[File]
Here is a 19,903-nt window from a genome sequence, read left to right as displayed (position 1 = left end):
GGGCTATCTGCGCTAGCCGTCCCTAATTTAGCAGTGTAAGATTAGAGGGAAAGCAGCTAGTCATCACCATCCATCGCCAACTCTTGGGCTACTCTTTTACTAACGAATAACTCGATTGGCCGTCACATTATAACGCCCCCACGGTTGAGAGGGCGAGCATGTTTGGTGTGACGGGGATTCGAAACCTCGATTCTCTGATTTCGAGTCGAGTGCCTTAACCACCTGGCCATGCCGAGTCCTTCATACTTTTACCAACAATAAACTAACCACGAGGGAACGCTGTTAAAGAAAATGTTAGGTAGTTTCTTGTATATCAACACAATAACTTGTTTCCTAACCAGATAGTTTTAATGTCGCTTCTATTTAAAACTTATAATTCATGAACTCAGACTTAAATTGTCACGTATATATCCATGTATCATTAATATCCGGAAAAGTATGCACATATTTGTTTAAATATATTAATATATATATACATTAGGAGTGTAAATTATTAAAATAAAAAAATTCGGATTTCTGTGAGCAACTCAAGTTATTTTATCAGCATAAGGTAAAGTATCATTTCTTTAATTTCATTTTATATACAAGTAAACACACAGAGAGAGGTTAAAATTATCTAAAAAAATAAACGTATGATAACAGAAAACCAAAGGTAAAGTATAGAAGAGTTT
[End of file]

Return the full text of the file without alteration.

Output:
Here is a 19,903-nt window from a genome sequence, read left to right as displayed (position 1 = left end):
GGGCTATCTGCGCTAGCCGTCCCTAATTTAGCAGTGTAAGATTAGAGGGAAAGCAGCTAGTCATCACCATCCATCGCCAACTCTTGGGCTACTCTTTTACTAACGAATAACTCGATTGGCCGTCACATTATAACGCCCCCACGGTTGAGAGGGCGAGCATGTTTGGTGTGACGGGGATTCGAAACCTCGATTCTCTGATTTCGAGTCGAGTGCCTTAACCACCTGGCCATGCCGAGTCCTTCATACTTTTACCAACAATAAACTAACCACGAGGGAACGCTGTTAAAGAAAATGTTAGGTAGTTTCTTGTATATCAACACAATAACTTGTTTCCTAACCAGATAGTTTTAATGTCGCTTCTATTTAAAACTTATAATTCATGAACTCAGACTTAAATTGTCACGTATATATCCATGTATCATTAATATCCGGAAAAGTATGCACATATTTGTTTAAATATATTAATATATATATACATTAGGAGTGTAAATTATTAAAATAAAAAAATTCGGATTTCTGTGAGCAACTCAAGTTATTTTATCAGCATAAGGTAAAGTATCATTTCTTTAATTTCATTTTATATACAAGTAAACACACAGAGAGAGGTTAAAATTATCTAAAAAAATAAACGTATGATAACAGAAAACCAAAGGTAAAGTATAGAAGAGTTT